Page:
As if Amazon CEO Andy Jassy’s migraine isn’t big enough with the challenge of redefining Amazon’s entire business Jassy to Employees: Redefine Amazon, he now has 14,000 of his employees (so far) who joined a Slack channel, called “Remote Advocacy,” intended to share a virulent pushback on Jassy’s surprise mandate that the majority of employees would be required to come into the office “at least three days per week” starting in May. According to Insider magazine, Jassy’s mandate said, “collaborating and inventing is easier and more effective when working in person.”
Of course, that’s what Jassy believes. However, a comment on the Slack channel reads, “Let’s prove that you do not have to be in-person to do good work!” Is Amazon’s “every day is day-one” and “out-of-the-box” innovative culture a leading example of a massive workplace shift emerging throughout all of commerce? Are the “worker bees” going to dictate when and where they will work? This is a great example of hubris when a leader is clearly out of touch with his employees. The popular top-down, command-and-control leadership style of the past doesn’t cut it with today’s multi-generational, inclusive workforce.
Is Commercial Real Estate the Canary in the Coal Mine?
As reported in the Wall Street Journal, “Office landlord defaults are escalating as lenders brace for more distress. The growing number of distressed office buildings reflects a recognition by owners and lenders that the robust return to office they had hoped for isn’t likely ever to materialize.”
The article goes on to say “hardly anyone is suggesting that office usage will return to its pre-pandemic rate. In a soon to be released report, commercial real estate services firm, Cushman & Wakefield PLC is projecting that the U.S. will end the decade with a record 1.1 billion square-feet of vacant space, compared with 688 million square-feet in 2019.” Empty office space is indeed a bellwether of a huge shift in how and where we work. It is a nightmare for both the organization and the landlord and an enormous financial burden for both. The canary may be the collapse of the workplace as we knew it. At the end of the day, the increase in empty commercial real estate space is a harbinger of a tsunami-type shift to working at home, and stay tuned, it’s only in its early stages.
Amazon Workers Build a Case
“Remote Advocacy,” according to Insider, was created “to advocate for remote work at Amazon” and seeks “data, anecdotes, and articles about the benefits of remote work.” In fact, Amazonians are creating a petition for the right to choose where they work. And while many of Amazon’s peers, including Apple, Google, and Salesforce, are requiring similar return to office demands, the “Remote Advocacy” does not seem inclined to give up the fight. An earlier version of the petition included a strong commitment statement: “We, the undersigned Amazonians, are responding by petitioning for the right to choose where to work, including remote locations, and presenting the data case against RTO.”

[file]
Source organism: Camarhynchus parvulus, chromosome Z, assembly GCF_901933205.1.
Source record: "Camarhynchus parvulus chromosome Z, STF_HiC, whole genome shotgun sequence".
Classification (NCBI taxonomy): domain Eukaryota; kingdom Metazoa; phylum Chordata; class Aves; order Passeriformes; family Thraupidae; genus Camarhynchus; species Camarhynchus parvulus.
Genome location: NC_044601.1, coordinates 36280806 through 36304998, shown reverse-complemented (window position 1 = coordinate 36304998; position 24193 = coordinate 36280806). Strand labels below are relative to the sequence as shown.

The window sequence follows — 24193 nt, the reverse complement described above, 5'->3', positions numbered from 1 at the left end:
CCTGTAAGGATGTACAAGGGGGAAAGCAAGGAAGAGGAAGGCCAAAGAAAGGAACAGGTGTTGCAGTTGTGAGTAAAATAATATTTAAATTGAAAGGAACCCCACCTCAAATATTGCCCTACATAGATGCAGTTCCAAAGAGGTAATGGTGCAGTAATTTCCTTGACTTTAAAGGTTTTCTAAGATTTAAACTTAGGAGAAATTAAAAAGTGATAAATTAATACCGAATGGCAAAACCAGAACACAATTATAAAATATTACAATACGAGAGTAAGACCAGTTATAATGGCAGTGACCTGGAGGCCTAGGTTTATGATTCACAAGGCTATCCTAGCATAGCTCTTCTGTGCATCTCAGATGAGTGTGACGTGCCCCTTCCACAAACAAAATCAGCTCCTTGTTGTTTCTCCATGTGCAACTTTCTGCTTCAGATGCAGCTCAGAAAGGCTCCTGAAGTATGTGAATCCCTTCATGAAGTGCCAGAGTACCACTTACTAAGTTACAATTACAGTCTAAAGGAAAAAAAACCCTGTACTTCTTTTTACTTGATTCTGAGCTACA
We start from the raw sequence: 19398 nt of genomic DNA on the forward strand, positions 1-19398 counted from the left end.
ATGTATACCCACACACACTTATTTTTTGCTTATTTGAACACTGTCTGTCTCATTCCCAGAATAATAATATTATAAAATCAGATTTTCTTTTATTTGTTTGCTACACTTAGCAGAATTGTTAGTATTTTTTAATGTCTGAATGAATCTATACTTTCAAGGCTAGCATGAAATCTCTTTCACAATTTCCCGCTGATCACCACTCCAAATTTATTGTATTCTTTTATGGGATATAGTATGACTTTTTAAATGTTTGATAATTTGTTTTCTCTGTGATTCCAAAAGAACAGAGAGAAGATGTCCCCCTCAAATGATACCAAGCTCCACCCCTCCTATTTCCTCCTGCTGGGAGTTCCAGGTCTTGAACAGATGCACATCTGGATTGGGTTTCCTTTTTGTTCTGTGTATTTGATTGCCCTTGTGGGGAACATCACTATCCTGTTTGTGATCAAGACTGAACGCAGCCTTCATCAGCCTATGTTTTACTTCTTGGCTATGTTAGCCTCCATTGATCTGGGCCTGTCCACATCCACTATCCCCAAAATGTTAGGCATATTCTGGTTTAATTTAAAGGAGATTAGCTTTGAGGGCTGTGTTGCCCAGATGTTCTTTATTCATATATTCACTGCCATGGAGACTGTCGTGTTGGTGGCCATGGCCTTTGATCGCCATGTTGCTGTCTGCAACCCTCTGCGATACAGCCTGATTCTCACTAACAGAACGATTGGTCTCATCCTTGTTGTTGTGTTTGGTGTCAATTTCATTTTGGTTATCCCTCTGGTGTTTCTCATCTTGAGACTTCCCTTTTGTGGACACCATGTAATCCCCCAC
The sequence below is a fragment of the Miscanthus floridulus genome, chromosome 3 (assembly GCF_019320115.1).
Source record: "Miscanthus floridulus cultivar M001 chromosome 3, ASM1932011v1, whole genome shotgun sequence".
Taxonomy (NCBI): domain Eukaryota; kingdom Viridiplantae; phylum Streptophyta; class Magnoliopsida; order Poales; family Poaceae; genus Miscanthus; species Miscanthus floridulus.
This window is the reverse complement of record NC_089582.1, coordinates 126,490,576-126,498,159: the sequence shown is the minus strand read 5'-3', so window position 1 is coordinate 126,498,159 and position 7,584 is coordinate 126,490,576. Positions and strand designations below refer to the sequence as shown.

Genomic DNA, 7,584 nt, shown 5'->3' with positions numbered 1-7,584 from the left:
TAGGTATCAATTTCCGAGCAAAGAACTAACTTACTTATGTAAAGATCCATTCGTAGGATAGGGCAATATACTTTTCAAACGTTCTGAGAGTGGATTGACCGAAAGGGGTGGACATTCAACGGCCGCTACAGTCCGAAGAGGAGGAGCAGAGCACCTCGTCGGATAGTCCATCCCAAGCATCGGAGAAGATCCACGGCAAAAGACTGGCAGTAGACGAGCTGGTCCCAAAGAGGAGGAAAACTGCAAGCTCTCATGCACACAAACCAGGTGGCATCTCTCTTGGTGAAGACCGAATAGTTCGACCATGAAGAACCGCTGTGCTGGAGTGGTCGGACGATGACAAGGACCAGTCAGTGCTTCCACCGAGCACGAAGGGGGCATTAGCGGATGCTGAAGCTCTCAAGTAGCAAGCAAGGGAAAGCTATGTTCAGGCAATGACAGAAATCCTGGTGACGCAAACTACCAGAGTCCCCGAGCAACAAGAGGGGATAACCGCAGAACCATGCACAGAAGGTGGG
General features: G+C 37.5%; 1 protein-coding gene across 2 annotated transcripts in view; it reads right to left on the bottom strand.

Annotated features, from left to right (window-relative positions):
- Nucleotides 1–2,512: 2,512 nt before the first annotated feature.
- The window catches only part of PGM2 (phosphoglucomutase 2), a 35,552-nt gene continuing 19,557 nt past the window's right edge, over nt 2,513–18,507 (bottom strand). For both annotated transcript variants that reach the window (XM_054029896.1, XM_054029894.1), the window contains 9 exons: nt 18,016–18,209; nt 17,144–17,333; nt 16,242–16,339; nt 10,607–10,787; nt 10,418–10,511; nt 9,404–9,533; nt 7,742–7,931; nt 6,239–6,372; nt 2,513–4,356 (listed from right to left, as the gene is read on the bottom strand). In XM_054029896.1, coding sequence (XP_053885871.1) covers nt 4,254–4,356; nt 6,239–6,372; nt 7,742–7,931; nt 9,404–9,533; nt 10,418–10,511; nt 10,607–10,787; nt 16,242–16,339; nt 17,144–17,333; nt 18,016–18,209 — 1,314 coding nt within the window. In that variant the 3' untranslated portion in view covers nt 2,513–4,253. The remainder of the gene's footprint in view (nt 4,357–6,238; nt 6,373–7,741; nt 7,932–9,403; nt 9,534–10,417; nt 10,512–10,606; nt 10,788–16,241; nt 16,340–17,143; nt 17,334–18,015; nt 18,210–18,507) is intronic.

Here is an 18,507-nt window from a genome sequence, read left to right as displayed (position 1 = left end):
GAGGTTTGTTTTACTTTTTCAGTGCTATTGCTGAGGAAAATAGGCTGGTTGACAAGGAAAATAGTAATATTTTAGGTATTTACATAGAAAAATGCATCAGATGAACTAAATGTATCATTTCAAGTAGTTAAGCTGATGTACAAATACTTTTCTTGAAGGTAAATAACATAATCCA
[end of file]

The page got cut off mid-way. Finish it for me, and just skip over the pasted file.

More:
An internal Amazon survey from last year, found that 93 percent of respondents said their ability to focus when working from home was good, compared with only 68 percent saying the same about the office. The petition cited six broad reasons against a return to the office:
- Remote work increases worker productivity.
- Workers prefer location choice.
- Remote work allows for hiring and developing the best.
- Remote work saves money to Amazon and to Amazonians.
- Remote work improves work-life balance.
- In-office work affects parents, minorities, and people with disabilities.
And talk about getting tough, the petition read: “We the undersigned call for Amazon to protect its role and status as a global retail and tech leader by immediately cancelling the RTO policy and issuing a new policy that allows employees to work remotely or more flexibly, if they choose to do so, as their team and job role permits. We ask Amazon leadership to uphold Amazon’s mission to be the Earth’s Best Employer by creating working policies that increase equity and inclusion for all employees.”
Back to the Future
An impromptu Amazon survey found that 80 percent of respondents said they would look for another job if Jassy’s mandate prevailed. This was fueled by a lot of anger and confusion about the abrupt and unexpected delivery of the requirement, as well as the lack of clarity.
It’s back to the future for the tech behemoths. Ironically, the digital workforce is beginning to sound like workers during the Industrial Revolution. The coordinated and tenacious pushback by workers of the largest retailer in the world is reminiscent of the activity of the unions in the middle of the last century. The unions prevailed then and won many of the demands they were fighting for. The renaissance of unions is gaining traction, which is yet another headache for Jassy. To be an effective CEO today requires a special breed of charisma, empathy, foresight, critical thinking and a healthy dose of humility to recognize that not everyone thinks the way you do. I for one am fascinated, watching from the sidelines as Amazon trudges forward redefining itself from the inside out.